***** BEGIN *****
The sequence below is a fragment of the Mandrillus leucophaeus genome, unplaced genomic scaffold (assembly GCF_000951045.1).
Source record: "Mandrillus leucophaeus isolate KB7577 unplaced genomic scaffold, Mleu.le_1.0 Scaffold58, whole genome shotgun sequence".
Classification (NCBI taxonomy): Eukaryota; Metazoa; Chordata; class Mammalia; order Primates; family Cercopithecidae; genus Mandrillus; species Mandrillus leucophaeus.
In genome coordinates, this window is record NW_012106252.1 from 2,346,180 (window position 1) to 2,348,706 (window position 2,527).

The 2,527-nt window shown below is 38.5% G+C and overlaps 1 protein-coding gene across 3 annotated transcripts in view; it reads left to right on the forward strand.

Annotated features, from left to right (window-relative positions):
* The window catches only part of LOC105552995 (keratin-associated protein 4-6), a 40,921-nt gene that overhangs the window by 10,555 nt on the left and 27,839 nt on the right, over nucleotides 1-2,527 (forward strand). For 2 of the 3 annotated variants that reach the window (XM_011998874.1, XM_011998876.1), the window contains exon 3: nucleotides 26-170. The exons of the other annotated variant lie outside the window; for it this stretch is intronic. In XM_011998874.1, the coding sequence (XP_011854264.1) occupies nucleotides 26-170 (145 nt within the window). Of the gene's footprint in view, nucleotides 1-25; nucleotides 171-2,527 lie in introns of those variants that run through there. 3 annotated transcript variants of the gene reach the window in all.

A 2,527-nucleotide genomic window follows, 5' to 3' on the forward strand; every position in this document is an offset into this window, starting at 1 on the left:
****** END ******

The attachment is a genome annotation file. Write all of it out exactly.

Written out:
The sequence below is a fragment of the Mandrillus leucophaeus genome, unplaced genomic scaffold (assembly GCF_000951045.1).
Source record: "Mandrillus leucophaeus isolate KB7577 unplaced genomic scaffold, Mleu.le_1.0 Scaffold58, whole genome shotgun sequence".
Classification (NCBI taxonomy): Eukaryota; Metazoa; Chordata; class Mammalia; order Primates; family Cercopithecidae; genus Mandrillus; species Mandrillus leucophaeus.
In genome coordinates, this window is record NW_012106252.1 from 2,346,180 (window position 1) to 2,348,706 (window position 2,527).

The 2,527-nt window shown below is 38.5% G+C and overlaps 1 protein-coding gene across 3 annotated transcripts in view; it reads left to right on the forward strand.

Annotated features, from left to right (window-relative positions):
* The window catches only part of LOC105552995 (keratin-associated protein 4-6), a 40,921-nt gene that overhangs the window by 10,555 nt on the left and 27,839 nt on the right, over nucleotides 1-2,527 (forward strand). For 2 of the 3 annotated variants that reach the window (XM_011998874.1, XM_011998876.1), the window contains exon 3: nucleotides 26-170. The exons of the other annotated variant lie outside the window; for it this stretch is intronic. In XM_011998874.1, the coding sequence (XP_011854264.1) occupies nucleotides 26-170 (145 nt within the window). Of the gene's footprint in view, nucleotides 1-25; nucleotides 171-2,527 lie in introns of those variants that run through there. 3 annotated transcript variants of the gene reach the window in all.

A 2,527-nucleotide genomic window follows, 5' to 3' on the forward strand; every position in this document is an offset into this window, starting at 1 on the left: